The trouble with Texas cowboys / Carolyn Brown.
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- ISBN: 9781402296093 (electronic bk.)
- ISBN: 1402296096 (electronic bk.)
- Physical Description: 1 online resource.
- Publisher: [United States] : Sourcebooks Inc : 2015.
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Can a girl ever have too many cowboys? No sooner does pint-sized spitfire Jill Cleary set foot on Fiddle Creek Ranch than she finds herself in the middle of a hundred-year-old feud. Quaid Brennan and Tyrell Gallagher are both tall, handsome, and rich...and both are courting Jill to within an inch of her life. She's doing her best to give these feuding ranchers equal time-too bad it's dark-eyed Sawyer O'Donnell who makes her blood boil and her hormones hum...
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The scariest sight in the world is a woman's finger on the trigger of a sawed-off shotgun. Sawyer O'Donnell was not an idiot. When he saw the big hole in the barrel of that gun aimed right at his heart, he dropped the broom and threw up his palms.
"Lady, you might want to put that shotgun down. I'm not havin' no part of this feud business. Let's talk about it," he whispered.
The gun stayed right where it was, and his hands didn't drop an inch.
Gladys hadn't said a damn thing about a crazy woman in Burnt Boot when he was hired on as foreman of Fiddle Creek Ranch. Maybe the redhead with the bloodshot green eyes was a member of one of the feuding families. Hopefully, she wasn't out to shoot first and ask questions later.
"Who in the hell are you, and why are you in my bunkhouse?" she asked bluntly.
"Your bunkhouse?" Sawyer raised his voice. "Lady, you made a wrong turn back there at crazy and demented. This is my bunkhouse, and you are damn sure not welcome here. So put that blunderbuss away and take your ass back to wherever you came from."
"Yes, it is my bunkhouse. I told Aunt Gladys I'd do my own cleaning when I got here. She said the door would be open and she'd meet me here," she said.
His hands came down. "Aunt Gladys? Who are you? She didn't tell me that anyone else would be living here."
Deep-throated laughter preceded Gladys into the bunkhouse. "She'd be my great-niece, Jill Cleary, and I didn't know until last night that she was coming to Burnt Boot. I didn't tell you because I wanted y'all to meet before either one of you went to jumpin' ship." She clamped a hand on the gun and lowered it until the barrel pointed at the ground. "Darlin', you got to load a gun, or it ain't worth a damn. You made good time. I wasn't expectin' you for another hour. Saw you comin' in, but I had one more bale of hay to kick off the back of the truck before I could get here. Now give me a hug and meet my brand-new foreman, Sawyer O'Donnell. He'll be sharin' this bunkhouse with you."
Jill propped the gun against the back of a worn sofa and rolled up on her toes to hug her aunt. "I'm not sharing my living quarters with a stranger. I'd rather pitch a tent by the river."
Gladys pushed her back but held on to her shoulders. "In January?"
"Then I'll stay in the house with you," Jill said. "You said you'd hired a foreman that was living on Salt Draw. Why didn't you tell me he was living in the bunkhouse?"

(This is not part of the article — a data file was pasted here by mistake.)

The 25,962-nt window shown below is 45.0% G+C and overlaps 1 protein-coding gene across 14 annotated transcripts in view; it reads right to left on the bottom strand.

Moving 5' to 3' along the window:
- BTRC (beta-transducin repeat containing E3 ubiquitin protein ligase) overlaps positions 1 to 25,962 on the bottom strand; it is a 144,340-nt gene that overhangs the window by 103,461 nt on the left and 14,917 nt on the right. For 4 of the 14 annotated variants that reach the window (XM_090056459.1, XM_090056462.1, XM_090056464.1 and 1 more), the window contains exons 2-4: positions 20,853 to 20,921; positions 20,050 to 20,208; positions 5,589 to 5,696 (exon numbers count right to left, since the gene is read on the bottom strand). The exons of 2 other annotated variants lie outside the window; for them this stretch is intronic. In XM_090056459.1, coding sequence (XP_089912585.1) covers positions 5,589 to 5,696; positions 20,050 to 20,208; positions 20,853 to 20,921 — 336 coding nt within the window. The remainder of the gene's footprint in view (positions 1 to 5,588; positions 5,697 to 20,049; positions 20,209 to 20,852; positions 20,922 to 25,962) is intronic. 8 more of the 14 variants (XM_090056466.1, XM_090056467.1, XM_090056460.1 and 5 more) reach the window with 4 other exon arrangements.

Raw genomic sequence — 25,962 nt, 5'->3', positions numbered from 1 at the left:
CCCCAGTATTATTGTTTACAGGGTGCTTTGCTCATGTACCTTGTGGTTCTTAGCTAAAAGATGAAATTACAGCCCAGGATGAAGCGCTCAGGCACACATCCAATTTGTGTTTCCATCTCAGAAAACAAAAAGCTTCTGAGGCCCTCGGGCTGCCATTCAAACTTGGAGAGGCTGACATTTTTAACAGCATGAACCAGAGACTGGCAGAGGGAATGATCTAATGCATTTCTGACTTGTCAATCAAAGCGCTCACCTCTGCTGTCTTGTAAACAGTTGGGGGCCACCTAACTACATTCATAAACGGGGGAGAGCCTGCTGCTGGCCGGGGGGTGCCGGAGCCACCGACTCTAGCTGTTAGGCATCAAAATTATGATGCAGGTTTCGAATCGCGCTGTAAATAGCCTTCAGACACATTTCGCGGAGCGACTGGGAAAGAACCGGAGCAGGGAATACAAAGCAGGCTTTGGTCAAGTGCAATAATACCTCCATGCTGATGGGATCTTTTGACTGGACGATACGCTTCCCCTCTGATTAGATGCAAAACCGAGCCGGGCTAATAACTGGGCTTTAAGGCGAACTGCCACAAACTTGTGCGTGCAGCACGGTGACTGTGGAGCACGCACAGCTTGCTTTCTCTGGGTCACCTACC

"Same reason I didn't rush down here and tell him that you'd be living in it too. You'd have bitched. He would have quit. You've lived in bunkhouses before now, and so has he. Looks like only two in this big old place would be a blessing after living with twenty or thirty people. And, darlin', I love you, and someday you'll inherit all I've got and all Polly has got, too, but you are not livin' with me. Not with your temper. And, besides, you said when you called last night that you wanted to live in the bunkhouse, so that's what you are going to do."
Sawyer looked from one woman to the other. Gladys was a tall, lanky woman with a touch of white in her black hair. High cheekbones and dark eyes said she had some Native American blood. She'd said she was past eighty, and that's why she needed help on her small ranch. But she damn sure didn't look it or act it, either. Jill had a mop of wavy shoulder-length red hair, green eyes, a cute little nose, and full lips made for kissing. There was no way in hell they could be related.
Gladys read his mind. "Yes, Sawyer, we really are kinfolk. Jill is mine and Polly's only living relative and she has come to Burnt Boot to work for us. And this bunkhouse is big enough for the two of you."
Sawyer wasn't too sure about that last statement. The bunkhouse had looked huge when he moved in, but a woman living in it would damn sure make it smaller in a hurry.
Travis Tritt's old song "T-R-O-U-B-L-E" played through his mind. The verse that kept running around on a continuous loop said that the men were going to love her and the women were going to hate her, because she reminded them of everything they were never going to be. It said that it could be the beginning of another war, because the world wasn't ready for nothing like her.
With those tight-fittin' jeans attempting to cover up that cute little rounded butt and cinching in a small waist, Jill was sure enough trouble with a capital T in Burnt Boot, Texas. The Gallagher and the Brennan men would both love her because she was so damn pretty, but the minute they found out she was in line to inherit Fiddle Creek-well, look out, Burnt Boot.